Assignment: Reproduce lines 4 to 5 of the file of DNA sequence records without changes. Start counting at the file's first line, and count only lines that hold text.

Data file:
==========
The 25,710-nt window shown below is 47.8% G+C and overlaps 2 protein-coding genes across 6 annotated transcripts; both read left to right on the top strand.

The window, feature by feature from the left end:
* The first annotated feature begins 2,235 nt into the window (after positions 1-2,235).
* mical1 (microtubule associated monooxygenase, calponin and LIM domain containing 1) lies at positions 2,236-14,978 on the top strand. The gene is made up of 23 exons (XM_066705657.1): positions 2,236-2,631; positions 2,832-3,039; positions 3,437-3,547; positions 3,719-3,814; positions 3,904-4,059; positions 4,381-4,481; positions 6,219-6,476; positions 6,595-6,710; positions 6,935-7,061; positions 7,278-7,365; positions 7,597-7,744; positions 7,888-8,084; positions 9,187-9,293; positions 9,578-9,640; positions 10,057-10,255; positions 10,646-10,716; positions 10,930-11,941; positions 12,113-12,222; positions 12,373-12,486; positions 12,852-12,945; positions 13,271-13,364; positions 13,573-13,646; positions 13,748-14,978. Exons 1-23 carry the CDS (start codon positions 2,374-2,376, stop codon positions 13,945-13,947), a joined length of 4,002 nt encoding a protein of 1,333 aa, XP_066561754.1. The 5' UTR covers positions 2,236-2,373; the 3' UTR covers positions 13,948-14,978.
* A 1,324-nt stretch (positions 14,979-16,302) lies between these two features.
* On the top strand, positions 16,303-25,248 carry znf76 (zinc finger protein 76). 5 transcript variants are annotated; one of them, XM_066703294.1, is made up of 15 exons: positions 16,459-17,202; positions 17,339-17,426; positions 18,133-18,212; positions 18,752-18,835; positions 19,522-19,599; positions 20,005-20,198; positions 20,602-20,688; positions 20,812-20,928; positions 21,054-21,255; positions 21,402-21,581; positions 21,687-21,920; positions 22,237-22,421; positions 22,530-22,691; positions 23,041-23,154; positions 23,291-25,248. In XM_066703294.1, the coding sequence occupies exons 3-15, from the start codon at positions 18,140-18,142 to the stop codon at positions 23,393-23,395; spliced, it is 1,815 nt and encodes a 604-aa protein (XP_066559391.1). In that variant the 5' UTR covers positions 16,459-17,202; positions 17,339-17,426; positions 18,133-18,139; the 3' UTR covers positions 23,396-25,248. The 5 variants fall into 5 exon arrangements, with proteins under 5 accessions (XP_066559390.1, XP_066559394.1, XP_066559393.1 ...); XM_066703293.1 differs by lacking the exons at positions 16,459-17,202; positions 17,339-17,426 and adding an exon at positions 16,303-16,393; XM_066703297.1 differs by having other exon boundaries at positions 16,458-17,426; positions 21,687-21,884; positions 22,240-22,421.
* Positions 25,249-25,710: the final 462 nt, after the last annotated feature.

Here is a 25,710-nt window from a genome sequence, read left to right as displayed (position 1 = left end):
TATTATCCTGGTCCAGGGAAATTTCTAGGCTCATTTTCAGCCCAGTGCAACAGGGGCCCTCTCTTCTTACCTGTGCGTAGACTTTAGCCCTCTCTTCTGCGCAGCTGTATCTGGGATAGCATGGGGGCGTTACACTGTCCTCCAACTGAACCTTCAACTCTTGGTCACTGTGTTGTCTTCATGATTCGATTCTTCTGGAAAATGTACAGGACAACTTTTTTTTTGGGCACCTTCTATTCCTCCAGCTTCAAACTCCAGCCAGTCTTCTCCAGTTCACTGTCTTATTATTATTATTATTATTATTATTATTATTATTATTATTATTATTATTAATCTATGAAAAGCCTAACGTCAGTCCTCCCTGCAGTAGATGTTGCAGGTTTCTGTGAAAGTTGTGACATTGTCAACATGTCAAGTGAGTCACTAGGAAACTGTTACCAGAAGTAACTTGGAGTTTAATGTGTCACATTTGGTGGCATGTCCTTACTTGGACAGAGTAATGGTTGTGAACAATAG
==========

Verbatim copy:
* mical1 (microtubule associated monooxygenase, calponin and LIM domain containing 1) lies at positions 2,236-14,978 on the top strand. The gene is made up of 23 exons (XM_066705657.1): positions 2,236-2,631; positions 2,832-3,039; positions 3,437-3,547; positions 3,719-3,814; positions 3,904-4,059; positions 4,381-4,481; positions 6,219-6,476; positions 6,595-6,710; positions 6,935-7,061; positions 7,278-7,365; positions 7,597-7,744; positions 7,888-8,084; positions 9,187-9,293; positions 9,578-9,640; positions 10,057-10,255; positions 10,646-10,716; positions 10,930-11,941; positions 12,113-12,222; positions 12,373-12,486; positions 12,852-12,945; positions 13,271-13,364; positions 13,573-13,646; positions 13,748-14,978. Exons 1-23 carry the CDS (start codon positions 2,374-2,376, stop codon positions 13,945-13,947), a joined length of 4,002 nt encoding a protein of 1,333 aa, XP_066561754.1. The 5' UTR covers positions 2,236-2,373; the 3' UTR covers positions 13,948-14,978.
* A 1,324-nt stretch (positions 14,979-16,302) lies between these two features.